Glasgow, first dividend it
paid none for six half years. After this, however, it steadily progressed,
till its dividend was over eleven per cent. At the end of 1894 there were in
operation 32 miles of double rails, 300 cars, 3,600 horses, and 1,800 men.
Forty-three million passengers a year were carried, and the revenue was a
quarter of a million sterling.
Then the Corporation stepped in. Seven years earlier the company, with the
end of the lease looming before it, had sought Parliamentary powers to
extend its business by carriage-hiring, contracting and the like, but was
induced to drop the project by the Corporation's promise to negotiate for
prolonging the lease. But in 1891 the city resolved to municipalise the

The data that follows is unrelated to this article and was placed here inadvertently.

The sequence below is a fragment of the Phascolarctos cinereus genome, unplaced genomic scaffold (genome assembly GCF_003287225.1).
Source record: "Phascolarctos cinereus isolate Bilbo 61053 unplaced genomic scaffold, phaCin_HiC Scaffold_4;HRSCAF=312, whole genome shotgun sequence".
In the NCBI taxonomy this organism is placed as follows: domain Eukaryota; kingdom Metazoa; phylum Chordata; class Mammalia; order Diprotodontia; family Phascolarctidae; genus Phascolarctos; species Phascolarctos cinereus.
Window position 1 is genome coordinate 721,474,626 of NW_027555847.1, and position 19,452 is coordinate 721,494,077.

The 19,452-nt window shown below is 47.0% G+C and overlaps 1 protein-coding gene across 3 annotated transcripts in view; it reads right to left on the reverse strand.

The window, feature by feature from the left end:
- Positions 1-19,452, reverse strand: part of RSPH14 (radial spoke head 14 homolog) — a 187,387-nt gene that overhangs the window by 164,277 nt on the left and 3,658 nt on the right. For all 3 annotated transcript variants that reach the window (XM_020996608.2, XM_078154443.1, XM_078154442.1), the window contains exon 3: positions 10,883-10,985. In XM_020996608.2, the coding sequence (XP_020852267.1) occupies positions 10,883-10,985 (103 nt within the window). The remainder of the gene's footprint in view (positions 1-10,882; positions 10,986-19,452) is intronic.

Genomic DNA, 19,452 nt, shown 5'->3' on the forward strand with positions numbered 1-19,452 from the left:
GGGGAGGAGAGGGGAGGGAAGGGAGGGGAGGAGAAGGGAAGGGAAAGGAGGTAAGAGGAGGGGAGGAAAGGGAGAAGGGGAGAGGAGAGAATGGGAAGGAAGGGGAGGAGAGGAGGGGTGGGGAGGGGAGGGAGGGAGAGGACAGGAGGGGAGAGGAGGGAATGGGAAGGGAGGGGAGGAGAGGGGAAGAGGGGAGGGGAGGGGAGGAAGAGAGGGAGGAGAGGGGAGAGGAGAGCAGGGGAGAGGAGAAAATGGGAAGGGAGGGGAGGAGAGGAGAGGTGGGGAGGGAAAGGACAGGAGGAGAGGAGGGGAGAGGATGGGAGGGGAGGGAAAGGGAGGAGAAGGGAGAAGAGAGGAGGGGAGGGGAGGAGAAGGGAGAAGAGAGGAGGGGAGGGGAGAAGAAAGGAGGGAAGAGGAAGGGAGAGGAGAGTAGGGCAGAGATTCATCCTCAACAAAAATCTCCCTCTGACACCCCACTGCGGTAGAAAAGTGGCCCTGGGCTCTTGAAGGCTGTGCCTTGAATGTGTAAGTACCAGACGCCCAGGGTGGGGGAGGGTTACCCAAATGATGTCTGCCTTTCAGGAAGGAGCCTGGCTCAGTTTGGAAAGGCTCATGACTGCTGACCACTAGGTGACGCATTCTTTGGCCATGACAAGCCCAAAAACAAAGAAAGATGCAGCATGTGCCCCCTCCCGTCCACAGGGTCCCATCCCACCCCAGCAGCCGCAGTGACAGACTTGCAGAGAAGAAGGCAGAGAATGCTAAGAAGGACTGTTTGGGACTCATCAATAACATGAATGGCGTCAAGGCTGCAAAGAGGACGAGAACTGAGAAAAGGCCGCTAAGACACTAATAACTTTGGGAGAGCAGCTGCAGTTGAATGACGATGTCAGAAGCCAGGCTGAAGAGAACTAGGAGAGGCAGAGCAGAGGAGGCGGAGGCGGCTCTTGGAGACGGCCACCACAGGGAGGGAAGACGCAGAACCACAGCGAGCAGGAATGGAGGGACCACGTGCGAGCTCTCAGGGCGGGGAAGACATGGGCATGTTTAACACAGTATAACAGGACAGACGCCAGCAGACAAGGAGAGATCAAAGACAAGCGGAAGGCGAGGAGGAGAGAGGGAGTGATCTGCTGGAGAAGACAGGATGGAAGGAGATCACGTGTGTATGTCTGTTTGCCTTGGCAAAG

tramways, and in due course this was done. Mr. Duncan, nevertheless, found
new resources. He obtained powers to include cab and carriage hiring,
undertaking, and other work in the business, was himself appointed managing
director in 1894, and forthwith launched the enterprise upon a new career.
He extended the business to Edinburgh, Leith, Greenock, Ayr, and other
places, and developed the undertaking five-fold. In 1901 the company had
1,800 horses and nearly 1,400 men.
In 1892, when the Corporation had decided to terminate the tramways lease,
Mr. Duncan was, at the hands of the servants of the company, presented with
by Sir George Reid, P.R.S.A. He died suddenly at his residence, Thornbank,
Pollokshields, on 20th August, 1908, and was survived by a wife and a